Raising Cain Blu-ray Review
De Palma goes full tilt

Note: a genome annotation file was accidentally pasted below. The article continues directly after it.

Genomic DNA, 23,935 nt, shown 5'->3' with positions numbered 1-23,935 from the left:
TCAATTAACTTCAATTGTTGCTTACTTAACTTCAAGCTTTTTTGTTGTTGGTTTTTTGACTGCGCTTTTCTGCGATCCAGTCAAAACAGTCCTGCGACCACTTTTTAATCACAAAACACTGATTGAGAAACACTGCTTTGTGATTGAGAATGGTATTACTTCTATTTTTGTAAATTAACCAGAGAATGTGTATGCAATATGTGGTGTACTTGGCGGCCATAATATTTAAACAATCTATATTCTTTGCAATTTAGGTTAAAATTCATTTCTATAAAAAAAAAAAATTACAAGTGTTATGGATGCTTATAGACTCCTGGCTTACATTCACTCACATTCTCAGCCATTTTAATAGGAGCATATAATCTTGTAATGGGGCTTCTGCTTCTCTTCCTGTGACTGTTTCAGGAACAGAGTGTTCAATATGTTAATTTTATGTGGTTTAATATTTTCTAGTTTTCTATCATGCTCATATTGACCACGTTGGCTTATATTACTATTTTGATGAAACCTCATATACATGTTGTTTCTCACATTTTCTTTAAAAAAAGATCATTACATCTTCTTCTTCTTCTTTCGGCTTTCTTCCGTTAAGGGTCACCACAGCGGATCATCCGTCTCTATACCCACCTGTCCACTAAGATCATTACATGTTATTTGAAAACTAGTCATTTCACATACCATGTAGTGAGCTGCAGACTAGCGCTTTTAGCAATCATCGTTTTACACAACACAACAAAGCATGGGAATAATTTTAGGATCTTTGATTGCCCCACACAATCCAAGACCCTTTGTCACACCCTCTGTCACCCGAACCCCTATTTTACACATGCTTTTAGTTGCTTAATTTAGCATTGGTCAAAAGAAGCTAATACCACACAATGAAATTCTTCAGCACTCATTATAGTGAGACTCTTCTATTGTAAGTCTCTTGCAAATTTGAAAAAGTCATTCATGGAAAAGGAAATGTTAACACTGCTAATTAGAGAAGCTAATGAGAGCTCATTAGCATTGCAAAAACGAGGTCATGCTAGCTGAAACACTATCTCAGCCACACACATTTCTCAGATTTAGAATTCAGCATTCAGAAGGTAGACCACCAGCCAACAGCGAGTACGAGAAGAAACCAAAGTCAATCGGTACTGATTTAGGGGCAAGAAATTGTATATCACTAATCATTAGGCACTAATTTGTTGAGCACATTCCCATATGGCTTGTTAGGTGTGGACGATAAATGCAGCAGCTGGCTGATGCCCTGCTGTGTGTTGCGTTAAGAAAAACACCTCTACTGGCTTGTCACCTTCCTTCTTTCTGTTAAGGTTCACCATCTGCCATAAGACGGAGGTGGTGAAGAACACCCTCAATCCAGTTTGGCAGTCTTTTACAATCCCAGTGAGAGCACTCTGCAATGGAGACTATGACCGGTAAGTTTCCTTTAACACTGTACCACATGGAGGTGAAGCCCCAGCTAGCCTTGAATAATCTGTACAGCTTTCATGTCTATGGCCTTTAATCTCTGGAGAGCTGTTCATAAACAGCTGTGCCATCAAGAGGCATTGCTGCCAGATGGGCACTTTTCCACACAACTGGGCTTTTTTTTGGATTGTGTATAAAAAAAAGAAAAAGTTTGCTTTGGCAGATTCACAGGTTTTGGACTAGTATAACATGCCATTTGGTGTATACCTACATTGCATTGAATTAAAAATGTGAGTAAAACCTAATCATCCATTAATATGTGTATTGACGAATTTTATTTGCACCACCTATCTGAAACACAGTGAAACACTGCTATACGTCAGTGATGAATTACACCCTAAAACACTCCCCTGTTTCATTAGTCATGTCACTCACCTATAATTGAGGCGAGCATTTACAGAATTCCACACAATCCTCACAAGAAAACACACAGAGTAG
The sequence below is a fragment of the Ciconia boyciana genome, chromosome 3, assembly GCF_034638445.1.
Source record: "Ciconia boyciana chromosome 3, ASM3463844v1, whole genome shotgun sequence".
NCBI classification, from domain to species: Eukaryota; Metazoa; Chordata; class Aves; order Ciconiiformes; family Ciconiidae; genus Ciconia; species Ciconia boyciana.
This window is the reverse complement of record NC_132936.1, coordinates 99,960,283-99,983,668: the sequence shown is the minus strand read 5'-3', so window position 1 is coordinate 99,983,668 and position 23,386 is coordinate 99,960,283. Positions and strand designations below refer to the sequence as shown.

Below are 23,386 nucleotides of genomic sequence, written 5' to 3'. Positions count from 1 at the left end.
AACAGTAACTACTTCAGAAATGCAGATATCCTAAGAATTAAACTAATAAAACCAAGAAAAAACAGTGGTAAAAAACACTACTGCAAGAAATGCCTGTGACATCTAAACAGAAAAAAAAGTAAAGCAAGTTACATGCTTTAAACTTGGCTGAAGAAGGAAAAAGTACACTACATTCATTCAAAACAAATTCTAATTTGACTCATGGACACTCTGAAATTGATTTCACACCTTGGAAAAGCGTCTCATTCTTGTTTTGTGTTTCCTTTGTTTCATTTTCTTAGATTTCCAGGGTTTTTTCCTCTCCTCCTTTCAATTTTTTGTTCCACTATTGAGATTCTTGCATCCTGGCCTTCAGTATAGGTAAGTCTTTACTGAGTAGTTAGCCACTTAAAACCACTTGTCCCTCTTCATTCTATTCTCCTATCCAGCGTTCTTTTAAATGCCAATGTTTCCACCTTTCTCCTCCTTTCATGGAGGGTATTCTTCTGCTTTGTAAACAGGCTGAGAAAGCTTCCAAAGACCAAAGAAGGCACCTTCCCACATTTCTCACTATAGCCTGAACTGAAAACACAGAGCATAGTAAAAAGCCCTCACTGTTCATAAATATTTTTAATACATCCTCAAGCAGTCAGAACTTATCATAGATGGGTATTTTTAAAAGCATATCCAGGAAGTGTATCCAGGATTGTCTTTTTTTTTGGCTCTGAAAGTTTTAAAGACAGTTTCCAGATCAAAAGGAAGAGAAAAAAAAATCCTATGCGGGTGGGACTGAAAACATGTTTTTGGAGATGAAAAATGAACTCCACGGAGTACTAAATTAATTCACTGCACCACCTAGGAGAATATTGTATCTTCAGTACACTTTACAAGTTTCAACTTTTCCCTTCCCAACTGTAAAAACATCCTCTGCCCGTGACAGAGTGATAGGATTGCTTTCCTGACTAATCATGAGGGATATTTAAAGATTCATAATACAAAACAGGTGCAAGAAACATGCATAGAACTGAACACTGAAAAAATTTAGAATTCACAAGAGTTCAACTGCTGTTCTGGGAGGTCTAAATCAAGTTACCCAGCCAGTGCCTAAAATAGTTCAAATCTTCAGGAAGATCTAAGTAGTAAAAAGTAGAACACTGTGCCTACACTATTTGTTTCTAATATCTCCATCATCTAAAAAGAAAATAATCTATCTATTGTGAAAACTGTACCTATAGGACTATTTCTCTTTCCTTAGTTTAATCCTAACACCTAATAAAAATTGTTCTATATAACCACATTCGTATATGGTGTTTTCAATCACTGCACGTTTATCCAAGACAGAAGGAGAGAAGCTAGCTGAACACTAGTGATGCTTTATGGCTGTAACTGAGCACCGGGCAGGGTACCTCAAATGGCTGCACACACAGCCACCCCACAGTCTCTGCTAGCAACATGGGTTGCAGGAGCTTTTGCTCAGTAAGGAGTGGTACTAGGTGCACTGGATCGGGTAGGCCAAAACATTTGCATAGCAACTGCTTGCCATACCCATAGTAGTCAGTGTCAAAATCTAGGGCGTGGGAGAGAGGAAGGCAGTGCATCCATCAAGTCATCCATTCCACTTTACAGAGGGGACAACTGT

Often regarded as one of De Palma's lesser efforts, Raising Cain is arguably - for good or for bad - something of a greatest hits package from the director.Done with knowing reference to not only Hitchcock but also Hitchcock's own influence on De Palma's preceding films, Raising Cain is a thoroughly over-the-top psycho-drama which has the stylish director wielding all of his mad, macabre tools in a suitable frenzy. There is an intriguing double- and triple-bluffing psychological thriller beneath, which subverts genre expectations and playfully messes with your mind, but it's often overwhelmed by the intentionally over-dramatic slant that pervades the piece, and by the presence of John Lithgow's overbearing lead. Lithgow is, curiously, both the best and worst thing about the film. He's absolutely tremendous in his very diverse role, but he's also absolutely emblematic of the over-the-top style De Palma wanted to adopt, with scenes which, in other works from the director, may have been played purely for tense suspense, now taking on a slightly comedic tone.In many technical respects, Raising Cain is actually a more restrained De Palma flick - at least visually - playing out in a far more straightforward fashion that doesn't quite crank up the crazy camera angles and elaborately-staged panning set-ups (but for the finale) as much as you'd expect. Indeed De Palma had problems with his theatrical cut, which was more chronologically arranged than he'd intended in his original shooting script, so much so that he reportedly prefers the new 'Director's Cut', which was re-edited by director Peet Gelderblom. This is more than just a curio, and arguably provides a more mind-bending, twisty romp than the more straightforward theatrical cut, and it actually almost feels more classically De Palma, at least in terms of its attempts to further play with your mind. Certainly it doesn't fix the film's flaws, but it shouldn't be dismissed out of hand; indeed many may find it the superior version.